look up.



 

It’s midnight, and the wind skates through the tangle of jasmine growing in a mad rush just outside our door. January brings the kind of heat that bakes my spleen to a lovely crisp, but come evening and those cooling gusts sweep in like so much relief.

Still, I can’t sleep.

I started strong—drowsing off at 9:30, a headache blooming in the background. I was good for a solid hour and a half, but then the clock struck eleven and all bets were off. So now it’s the night wind and I keeping cool company while the rest of the dorm breathes a slow summer’s sleep.

Incidentally.

I finally realized this past December that I am now living in the appropriate hemisphere, which makes my birthday the longest day of the year instead of the skinniest. Three cheers for extra sunlight! Granted, given how positively equatorial we are, there’s only a six minute difference between the longest and shortest days, but still. WINNING.

 



 

The other day down in Maai Mahiu it was my turn to pray. Again. Sidenote: it is always and forever my turn to pray, even when I try to hide behind some of the taller kids. You would think barely skimming five feet would help a girl out in this scenario, but Pastor Peter is undeterred by lack of visual contact, and every time it’s my lucky name that pops into his head.

“Mama Brenda, you will say the prayer for us,” he announces.

Sidenote part two: In some of Africa, you are identified by your children: Mama Micah, Mama Zachary, etcetera. My oldest child, Braden, has turned into a girl down in Maai Mahiu, on account of they can’t ever remember his name but know it’s close to the familiar (albeit female) Brenda. In these parts, details are negotiable.

But back to praying. So it was my turn to pray, and I swept all the particles of bravery I could find into a measly pile of courage and prayed IN SWAHILI. Or at least in not-English. I’ve lost the finer points of the experience in a post-panic fog, but I do remember that near the end Pastor Peter was saying, “Amina, Amina” all quick-like, trying to usher me out of my misery.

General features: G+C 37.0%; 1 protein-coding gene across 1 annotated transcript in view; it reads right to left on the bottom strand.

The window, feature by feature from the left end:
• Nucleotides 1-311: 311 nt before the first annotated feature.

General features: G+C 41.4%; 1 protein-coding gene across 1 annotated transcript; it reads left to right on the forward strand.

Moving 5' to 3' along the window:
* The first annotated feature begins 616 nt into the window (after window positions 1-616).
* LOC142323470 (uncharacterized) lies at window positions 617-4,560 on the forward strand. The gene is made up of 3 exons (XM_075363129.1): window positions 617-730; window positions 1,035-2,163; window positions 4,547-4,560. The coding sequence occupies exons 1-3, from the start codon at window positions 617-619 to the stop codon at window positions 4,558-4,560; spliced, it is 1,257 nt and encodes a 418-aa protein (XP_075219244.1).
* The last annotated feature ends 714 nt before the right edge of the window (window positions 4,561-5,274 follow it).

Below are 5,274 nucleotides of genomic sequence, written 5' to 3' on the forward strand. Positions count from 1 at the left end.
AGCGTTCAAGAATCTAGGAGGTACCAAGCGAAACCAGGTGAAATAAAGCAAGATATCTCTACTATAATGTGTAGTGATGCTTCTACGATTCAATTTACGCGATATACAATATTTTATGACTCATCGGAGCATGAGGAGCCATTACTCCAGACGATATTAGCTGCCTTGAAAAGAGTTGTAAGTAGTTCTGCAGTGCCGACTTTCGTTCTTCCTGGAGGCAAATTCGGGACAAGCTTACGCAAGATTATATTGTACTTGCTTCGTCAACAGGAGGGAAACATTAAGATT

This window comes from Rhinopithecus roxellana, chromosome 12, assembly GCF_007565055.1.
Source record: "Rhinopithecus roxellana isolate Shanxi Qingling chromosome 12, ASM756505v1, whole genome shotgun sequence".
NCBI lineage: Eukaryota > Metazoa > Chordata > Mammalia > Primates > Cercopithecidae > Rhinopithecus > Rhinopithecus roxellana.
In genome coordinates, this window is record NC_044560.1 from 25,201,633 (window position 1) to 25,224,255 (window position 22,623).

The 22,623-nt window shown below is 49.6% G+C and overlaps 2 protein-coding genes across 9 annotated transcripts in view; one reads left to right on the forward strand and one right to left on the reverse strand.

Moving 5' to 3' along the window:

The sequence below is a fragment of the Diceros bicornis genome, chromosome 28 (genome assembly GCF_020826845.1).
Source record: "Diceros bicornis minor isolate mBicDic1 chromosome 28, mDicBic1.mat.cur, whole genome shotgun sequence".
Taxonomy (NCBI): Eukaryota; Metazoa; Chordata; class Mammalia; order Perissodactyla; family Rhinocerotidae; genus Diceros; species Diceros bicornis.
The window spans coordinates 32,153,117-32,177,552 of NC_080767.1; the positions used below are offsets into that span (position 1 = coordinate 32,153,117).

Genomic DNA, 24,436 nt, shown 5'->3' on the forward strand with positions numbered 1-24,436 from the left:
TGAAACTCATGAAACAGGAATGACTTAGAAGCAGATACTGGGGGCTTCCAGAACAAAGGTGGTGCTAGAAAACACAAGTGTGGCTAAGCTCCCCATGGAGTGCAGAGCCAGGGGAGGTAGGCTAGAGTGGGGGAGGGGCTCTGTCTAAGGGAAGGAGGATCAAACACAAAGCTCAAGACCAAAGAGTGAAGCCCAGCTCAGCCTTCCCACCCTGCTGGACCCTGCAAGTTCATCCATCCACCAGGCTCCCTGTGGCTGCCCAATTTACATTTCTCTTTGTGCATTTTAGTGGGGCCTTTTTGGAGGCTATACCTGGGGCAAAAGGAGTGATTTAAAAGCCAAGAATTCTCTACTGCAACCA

On the bright side, it’s bound to be months before he calls on Mama Brenda again.

 


 

I may have mentioned that the roads here are cratered and rocky in a way that keeps you one step away from a sprained ankle at all times. My tendency is to focus on the task at hand, scanning the ground with vigilance, but the sad part of this story is that IT’S DOWNRIGHT GORGEOUS HERE. So I’m perpetually missing out on the wonder going on around me, all in the name of personal safety.

Lately, though, I feel like God’s been saying to me, “Look up.”

And so I do, and then I trip, and then I stop walking and look again. And He’s everywhere, in this wild kaleidoscope of beauty that revives parts of me gone sleepy and stale with disuse.

 



 

Sometimes His redemption comes in the bloom of a sunset, or strands of pine whispering over secret paths.

Sometimes it comes in the first bite of moon, stars glinting like peppercorns of light in the trees.

He sings mercy over us, uncorks oceans of tenderness, and even our weary, wizened hearts know to skip a beat.

 


 

“Look up,” He says, and the scales peel away, and the whole world falls into color.

About nic

yes: sandwiches, trail running, tacos, juniper, rain, books. nope: crawly things. sometimes: flannel, campfires, tea.

2 thoughts on “look up.

  1. Beautiful analogy. And friend when you write…you WRITE. I’m always swept away by the rich imagery you use. That tree!!! Wish I could see if for myself.

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